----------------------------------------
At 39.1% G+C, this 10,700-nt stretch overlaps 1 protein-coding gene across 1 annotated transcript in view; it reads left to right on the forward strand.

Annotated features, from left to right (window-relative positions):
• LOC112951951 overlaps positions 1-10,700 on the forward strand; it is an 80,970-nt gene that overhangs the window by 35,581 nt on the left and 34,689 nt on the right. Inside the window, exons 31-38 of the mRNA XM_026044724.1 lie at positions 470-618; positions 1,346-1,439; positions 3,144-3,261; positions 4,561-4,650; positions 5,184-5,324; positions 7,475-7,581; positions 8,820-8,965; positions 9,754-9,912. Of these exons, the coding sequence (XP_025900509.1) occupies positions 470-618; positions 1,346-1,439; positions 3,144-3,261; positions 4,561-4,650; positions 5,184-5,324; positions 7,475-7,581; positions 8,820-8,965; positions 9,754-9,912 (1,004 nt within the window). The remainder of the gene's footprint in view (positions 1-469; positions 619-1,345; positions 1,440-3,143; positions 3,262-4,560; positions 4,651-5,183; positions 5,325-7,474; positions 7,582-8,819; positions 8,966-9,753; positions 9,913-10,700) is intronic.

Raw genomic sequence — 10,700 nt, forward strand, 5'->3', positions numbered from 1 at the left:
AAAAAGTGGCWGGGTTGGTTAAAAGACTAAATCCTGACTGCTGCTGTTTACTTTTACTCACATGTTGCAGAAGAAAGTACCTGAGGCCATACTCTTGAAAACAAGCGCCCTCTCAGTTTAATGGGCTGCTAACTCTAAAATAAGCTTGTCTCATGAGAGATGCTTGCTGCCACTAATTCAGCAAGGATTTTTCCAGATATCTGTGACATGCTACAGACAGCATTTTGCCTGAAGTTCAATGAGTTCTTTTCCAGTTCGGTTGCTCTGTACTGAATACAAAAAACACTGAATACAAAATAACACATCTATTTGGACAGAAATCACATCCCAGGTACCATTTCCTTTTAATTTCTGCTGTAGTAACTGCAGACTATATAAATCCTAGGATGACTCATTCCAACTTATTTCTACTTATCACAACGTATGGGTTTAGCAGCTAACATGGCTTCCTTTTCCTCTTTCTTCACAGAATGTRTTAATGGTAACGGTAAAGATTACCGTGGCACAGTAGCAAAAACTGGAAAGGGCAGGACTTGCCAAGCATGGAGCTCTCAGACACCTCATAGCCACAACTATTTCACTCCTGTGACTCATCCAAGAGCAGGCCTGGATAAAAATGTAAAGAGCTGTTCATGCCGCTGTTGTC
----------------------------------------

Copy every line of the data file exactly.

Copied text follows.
At 39.1% G+C, this 10,700-nt stretch overlaps 1 protein-coding gene across 1 annotated transcript in view; it reads left to right on the forward strand.

Annotated features, from left to right (window-relative positions):
• LOC112951951 overlaps positions 1-10,700 on the forward strand; it is an 80,970-nt gene that overhangs the window by 35,581 nt on the left and 34,689 nt on the right. Inside the window, exons 31-38 of the mRNA XM_026044724.1 lie at positions 470-618; positions 1,346-1,439; positions 3,144-3,261; positions 4,561-4,650; positions 5,184-5,324; positions 7,475-7,581; positions 8,820-8,965; positions 9,754-9,912. Of these exons, the coding sequence (XP_025900509.1) occupies positions 470-618; positions 1,346-1,439; positions 3,144-3,261; positions 4,561-4,650; positions 5,184-5,324; positions 7,475-7,581; positions 8,820-8,965; positions 9,754-9,912 (1,004 nt within the window). The remainder of the gene's footprint in view (positions 1-469; positions 619-1,345; positions 1,440-3,143; positions 3,262-4,560; positions 4,651-5,183; positions 5,325-7,474; positions 7,582-8,819; positions 8,966-9,753; positions 9,913-10,700) is intronic.

Raw genomic sequence — 10,700 nt, forward strand, 5'->3', positions numbered from 1 at the left:
AAAAAGTGGCWGGGTTGGTTAAAAGACTAAATCCTGACTGCTGCTGTTTACTTTTACTCACATGTTGCAGAAGAAAGTACCTGAGGCCATACTCTTGAAAACAAGCGCCCTCTCAGTTTAATGGGCTGCTAACTCTAAAATAAGCTTGTCTCATGAGAGATGCTTGCTGCCACTAATTCAGCAAGGATTTTTCCAGATATCTGTGACATGCTACAGACAGCATTTTGCCTGAAGTTCAATGAGTTCTTTTCCAGTTCGGTTGCTCTGTACTGAATACAAAAAACACTGAATACAAAATAACACATCTATTTGGACAGAAATCACATCCCAGGTACCATTTCCTTTTAATTTCTGCTGTAGTAACTGCAGACTATATAAATCCTAGGATGACTCATTCCAACTTATTTCTACTTATCACAACGTATGGGTTTAGCAGCTAACATGGCTTCCTTTTCCTCTTTCTTCACAGAATGTRTTAATGGTAACGGTAAAGATTACCGTGGCACAGTAGCAAAAACTGGAAAGGGCAGGACTTGCCAAGCATGGAGCTCTCAGACACCTCATAGCCACAACTATTTCACTCCTGTGACTCATCCAAGAGCAGGCCTGGATAAAAATGTAAAGAGCTGTTCATGCCGCTGTTGTC